DENVER -- Colorado's governor signed bills Wednesday that place new restrictions on firearms, signaling a change for Democrats who have traditionally shied away from gun control in a state with a pioneer tradition of gun ownership and self-reliance.
The legislation thrust Colorado into the national spotlight as a potential test of how far the country might be willing to go with new gun restrictions after the horror of mass killings at an Aurora movie theater and a Connecticut elementary school.
Democratic Gov. John Hickenlooper signed bills that require background checks for private and online gun sales and ban ammunition magazines that hold more than 15 rounds.
The debate in the Democratic-controlled Legislature was intense, and Republicans warned that voters would make Democrats pay. The bills failed to garner a single Republican vote.
The bills' approval came exactly eight months after dozens of people were shot in Aurora, and a day after the executive director of the state Corrections Department, Tom Clements, was shot and killed at his home. Hickenlooper signed the legislation right after speaking with reporters about Clements' slaying.
Hickenlooper said large-capacity magazines "have the potential to turn killers into killing machines." He also said he realized some gun owners may be inconvenienced but that "the potential for damage seems to outweigh, significantly, the inconvenience that people would have," he said.
The bills signal a historic change for Democrats in a state where owning a gun is as common as owning a car in some rural areas.
"He just slapped rural Colorado right in the face," said Republican Sen. Brophy, who represents an eastern plains district. "They are overwhelmingly upset about this."
Both bills take effect July 1. People who currently own larger-capacity magazines will be able to keep them.
At the signing ceremony, Hickenlooper was surrounded by lawmakers who sponsored the bills, and relatives of mass shootings. Hickenlooper also signed requiring buyers to pay fees for background checks.
Each time he signed a bill, applause erupted from lawmakers and their guests, who included Jane Dougherty, whose sister was killed in the attack at Sandy Hook Elementary in Newtown, Conn.; Sandy Phillips, whose daughter was killed in Aurora; and Tom Mauser, whose son was killed in the 1999 Columbine shooting in Colorado.
Phillips, who lost daughter Jessica Ghawi, reminded Hickenlooper that it was the eight-month anniversary of the theater rampage.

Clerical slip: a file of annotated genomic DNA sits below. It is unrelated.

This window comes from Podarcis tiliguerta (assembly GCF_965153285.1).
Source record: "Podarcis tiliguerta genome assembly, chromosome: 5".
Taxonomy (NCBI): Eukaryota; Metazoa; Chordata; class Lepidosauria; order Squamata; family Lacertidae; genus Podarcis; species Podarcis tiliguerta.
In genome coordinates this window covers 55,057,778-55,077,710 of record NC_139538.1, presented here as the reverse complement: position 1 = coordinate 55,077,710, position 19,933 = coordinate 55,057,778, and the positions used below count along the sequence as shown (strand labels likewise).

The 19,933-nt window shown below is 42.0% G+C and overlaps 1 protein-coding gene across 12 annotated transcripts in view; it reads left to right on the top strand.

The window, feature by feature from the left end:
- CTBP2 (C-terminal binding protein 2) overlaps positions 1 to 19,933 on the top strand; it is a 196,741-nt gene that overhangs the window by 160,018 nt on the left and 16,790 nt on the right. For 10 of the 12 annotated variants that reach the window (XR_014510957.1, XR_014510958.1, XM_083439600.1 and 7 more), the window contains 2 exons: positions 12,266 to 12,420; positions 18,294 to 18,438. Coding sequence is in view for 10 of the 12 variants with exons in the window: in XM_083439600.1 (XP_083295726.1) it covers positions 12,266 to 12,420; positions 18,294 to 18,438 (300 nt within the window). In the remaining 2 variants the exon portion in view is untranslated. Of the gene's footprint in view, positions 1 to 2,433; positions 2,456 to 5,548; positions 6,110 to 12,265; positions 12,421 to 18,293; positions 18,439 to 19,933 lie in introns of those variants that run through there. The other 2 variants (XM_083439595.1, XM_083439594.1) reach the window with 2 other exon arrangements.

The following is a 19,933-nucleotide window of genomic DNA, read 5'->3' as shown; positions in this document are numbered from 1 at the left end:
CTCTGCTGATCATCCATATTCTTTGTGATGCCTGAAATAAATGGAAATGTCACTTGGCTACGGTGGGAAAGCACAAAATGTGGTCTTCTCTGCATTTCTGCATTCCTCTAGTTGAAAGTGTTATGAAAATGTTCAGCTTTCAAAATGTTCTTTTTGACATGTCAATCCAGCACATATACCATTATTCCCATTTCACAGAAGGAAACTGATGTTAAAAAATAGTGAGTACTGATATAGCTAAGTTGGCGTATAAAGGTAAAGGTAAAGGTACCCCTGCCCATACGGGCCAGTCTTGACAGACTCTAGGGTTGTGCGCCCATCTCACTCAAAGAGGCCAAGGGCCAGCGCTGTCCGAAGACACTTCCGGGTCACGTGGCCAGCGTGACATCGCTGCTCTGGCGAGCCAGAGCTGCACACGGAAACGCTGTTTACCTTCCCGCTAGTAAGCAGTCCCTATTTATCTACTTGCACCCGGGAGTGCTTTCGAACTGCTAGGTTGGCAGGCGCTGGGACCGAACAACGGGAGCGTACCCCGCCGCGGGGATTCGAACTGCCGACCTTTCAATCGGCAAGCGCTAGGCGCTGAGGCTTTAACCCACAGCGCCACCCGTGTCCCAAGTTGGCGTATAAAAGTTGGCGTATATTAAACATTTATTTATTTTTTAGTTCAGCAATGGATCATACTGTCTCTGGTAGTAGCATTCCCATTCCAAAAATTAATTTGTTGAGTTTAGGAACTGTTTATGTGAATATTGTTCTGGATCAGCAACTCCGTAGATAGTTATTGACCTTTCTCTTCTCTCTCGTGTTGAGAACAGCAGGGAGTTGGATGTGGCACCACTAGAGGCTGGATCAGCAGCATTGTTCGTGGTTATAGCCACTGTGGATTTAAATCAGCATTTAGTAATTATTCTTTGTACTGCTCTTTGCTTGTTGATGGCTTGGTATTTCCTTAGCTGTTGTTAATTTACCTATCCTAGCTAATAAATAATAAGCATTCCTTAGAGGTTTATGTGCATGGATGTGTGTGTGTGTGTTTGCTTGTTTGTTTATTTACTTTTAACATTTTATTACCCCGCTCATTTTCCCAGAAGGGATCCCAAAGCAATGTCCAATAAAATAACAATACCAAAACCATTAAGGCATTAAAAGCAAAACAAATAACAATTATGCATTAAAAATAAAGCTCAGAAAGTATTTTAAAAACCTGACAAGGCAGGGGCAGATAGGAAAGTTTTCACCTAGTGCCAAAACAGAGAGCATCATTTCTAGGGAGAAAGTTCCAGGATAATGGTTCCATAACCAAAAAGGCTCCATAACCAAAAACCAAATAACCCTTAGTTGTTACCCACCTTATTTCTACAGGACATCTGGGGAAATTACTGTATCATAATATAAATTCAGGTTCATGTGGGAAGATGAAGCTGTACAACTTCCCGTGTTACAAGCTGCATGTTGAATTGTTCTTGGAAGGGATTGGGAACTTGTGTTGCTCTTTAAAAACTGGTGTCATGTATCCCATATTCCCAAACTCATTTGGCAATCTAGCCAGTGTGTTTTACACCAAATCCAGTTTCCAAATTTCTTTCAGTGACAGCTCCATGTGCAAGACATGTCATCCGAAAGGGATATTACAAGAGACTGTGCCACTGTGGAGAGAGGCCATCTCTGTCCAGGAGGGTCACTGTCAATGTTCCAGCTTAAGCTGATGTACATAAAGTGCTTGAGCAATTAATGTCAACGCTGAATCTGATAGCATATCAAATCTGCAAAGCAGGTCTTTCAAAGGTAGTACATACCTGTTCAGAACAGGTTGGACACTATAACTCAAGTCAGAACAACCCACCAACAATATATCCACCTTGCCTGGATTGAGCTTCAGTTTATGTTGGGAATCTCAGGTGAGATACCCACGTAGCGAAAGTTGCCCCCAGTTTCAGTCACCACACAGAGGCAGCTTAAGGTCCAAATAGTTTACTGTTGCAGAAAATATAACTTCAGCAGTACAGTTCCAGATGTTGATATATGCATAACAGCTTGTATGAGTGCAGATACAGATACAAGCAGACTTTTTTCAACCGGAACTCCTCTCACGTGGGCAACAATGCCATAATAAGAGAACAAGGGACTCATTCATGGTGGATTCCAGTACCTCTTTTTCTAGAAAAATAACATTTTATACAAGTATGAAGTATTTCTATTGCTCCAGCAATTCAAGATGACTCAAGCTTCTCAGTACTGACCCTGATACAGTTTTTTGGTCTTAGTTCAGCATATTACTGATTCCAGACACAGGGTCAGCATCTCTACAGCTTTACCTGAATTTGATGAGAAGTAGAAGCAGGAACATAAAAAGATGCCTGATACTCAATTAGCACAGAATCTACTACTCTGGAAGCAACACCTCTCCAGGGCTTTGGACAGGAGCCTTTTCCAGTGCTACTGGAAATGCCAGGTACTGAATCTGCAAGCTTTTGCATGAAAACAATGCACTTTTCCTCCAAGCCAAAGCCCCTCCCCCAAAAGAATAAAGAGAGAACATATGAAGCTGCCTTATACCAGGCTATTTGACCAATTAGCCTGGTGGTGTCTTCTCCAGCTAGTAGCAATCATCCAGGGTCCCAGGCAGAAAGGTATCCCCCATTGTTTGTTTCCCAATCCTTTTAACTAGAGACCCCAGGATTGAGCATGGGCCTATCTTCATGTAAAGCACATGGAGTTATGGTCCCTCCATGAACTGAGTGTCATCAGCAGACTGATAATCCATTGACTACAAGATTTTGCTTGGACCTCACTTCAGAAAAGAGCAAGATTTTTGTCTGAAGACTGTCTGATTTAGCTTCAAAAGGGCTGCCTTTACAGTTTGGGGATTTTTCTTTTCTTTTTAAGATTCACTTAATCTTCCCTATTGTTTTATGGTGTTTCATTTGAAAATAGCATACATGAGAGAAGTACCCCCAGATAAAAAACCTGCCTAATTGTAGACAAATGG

"You've given us a real gift today," she told the governor.
Later, Phillips added: "Thank you so much. You're leading the entire country."
Dougherty thanked Hickenlooper with tears in her eyes. Mauser also expressed gratitude.
"I knew it would be a long haul," he said. "But I had faith in the people of Colorado."
Democratic Rep. Rhonda Fields, who represents the district that includes the Aurora theater, said the governor had signed "common-sense legislation."
"Gun violence is a problem nationwide, and sadly in the state of Colorado, we are all too familiar with some of these tragedies," Fields.
Lawmakers debated firearms proposals after the Columbine High School shooting, and began requiring background checks for buyers at gun shows. But nothing they did then was as sweeping as the proposals they took up this year.
This year, Colorado lawmakers succeeded while members of their party stumbled in other states.
Washington state's Democrat-controlled House failed this month to pass a universal background check bill. A bill requiring background checks at gun shows in New Mexico also stalled in that Democrat-led Legislature.
Republicans have warned that voters will punish Hickenlooper and other Democrats who voted in favor of the measures.
"The real solution here is at the ballot box in 2014," Brophy said.
Republicans have said limiting magazine sizes will drive jobs from the state, and ultimately won't prevent criminals from getting larger magazines in other states.
One Colorado-based manufacturer of ammunition magazines disclosed plans to relocate because of the new restrictions.
Police chiefs in urban areas supported the bills, but some rural county sheriffs opposed the new background checks, arguing the move is unenforceable and endangers Second Amendment rights.
Hickenlooper said law enforcement should try to find common ground.
"This shouldn't be rural versus urban. We are one state," he said.